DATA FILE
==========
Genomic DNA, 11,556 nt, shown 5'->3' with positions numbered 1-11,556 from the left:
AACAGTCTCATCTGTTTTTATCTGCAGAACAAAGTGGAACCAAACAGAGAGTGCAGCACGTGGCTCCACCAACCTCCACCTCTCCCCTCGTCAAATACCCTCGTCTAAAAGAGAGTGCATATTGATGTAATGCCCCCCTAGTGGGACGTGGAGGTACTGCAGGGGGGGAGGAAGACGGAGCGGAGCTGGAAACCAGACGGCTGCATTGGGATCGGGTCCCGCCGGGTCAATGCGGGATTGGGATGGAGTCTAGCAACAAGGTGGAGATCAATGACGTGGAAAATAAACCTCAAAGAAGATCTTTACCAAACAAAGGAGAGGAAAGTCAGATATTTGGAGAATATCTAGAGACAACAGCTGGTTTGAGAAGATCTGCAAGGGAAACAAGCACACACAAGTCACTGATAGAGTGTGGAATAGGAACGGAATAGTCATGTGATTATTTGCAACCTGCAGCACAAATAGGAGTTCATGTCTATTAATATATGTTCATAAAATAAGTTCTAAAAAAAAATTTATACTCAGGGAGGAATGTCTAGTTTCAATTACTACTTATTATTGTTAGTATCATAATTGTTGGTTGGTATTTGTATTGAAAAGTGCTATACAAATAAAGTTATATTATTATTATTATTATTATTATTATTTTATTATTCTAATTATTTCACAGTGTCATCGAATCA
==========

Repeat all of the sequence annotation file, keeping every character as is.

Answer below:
Genomic DNA, 11,556 nt, shown 5'->3' with positions numbered 1-11,556 from the left:
AACAGTCTCATCTGTTTTTATCTGCAGAACAAAGTGGAACCAAACAGAGAGTGCAGCACGTGGCTCCACCAACCTCCACCTCTCCCCTCGTCAAATACCCTCGTCTAAAAGAGAGTGCATATTGATGTAATGCCCCCCTAGTGGGACGTGGAGGTACTGCAGGGGGGGAGGAAGACGGAGCGGAGCTGGAAACCAGACGGCTGCATTGGGATCGGGTCCCGCCGGGTCAATGCGGGATTGGGATGGAGTCTAGCAACAAGGTGGAGATCAATGACGTGGAAAATAAACCTCAAAGAAGATCTTTACCAAACAAAGGAGAGGAAAGTCAGATATTTGGAGAATATCTAGAGACAACAGCTGGTTTGAGAAGATCTGCAAGGGAAACAAGCACACACAAGTCACTGATAGAGTGTGGAATAGGAACGGAATAGTCATGTGATTATTTGCAACCTGCAGCACAAATAGGAGTTCATGTCTATTAATATATGTTCATAAAATAAGTTCTAAAAAAAAATTTATACTCAGGGAGGAATGTCTAGTTTCAATTACTACTTATTATTGTTAGTATCATAATTGTTGGTTGGTATTTGTATTGAAAAGTGCTATACAAATAAAGTTATATTATTATTATTATTATTATTATTATTTTATTATTCTAATTATTTCACAGTGTCATCGAATCA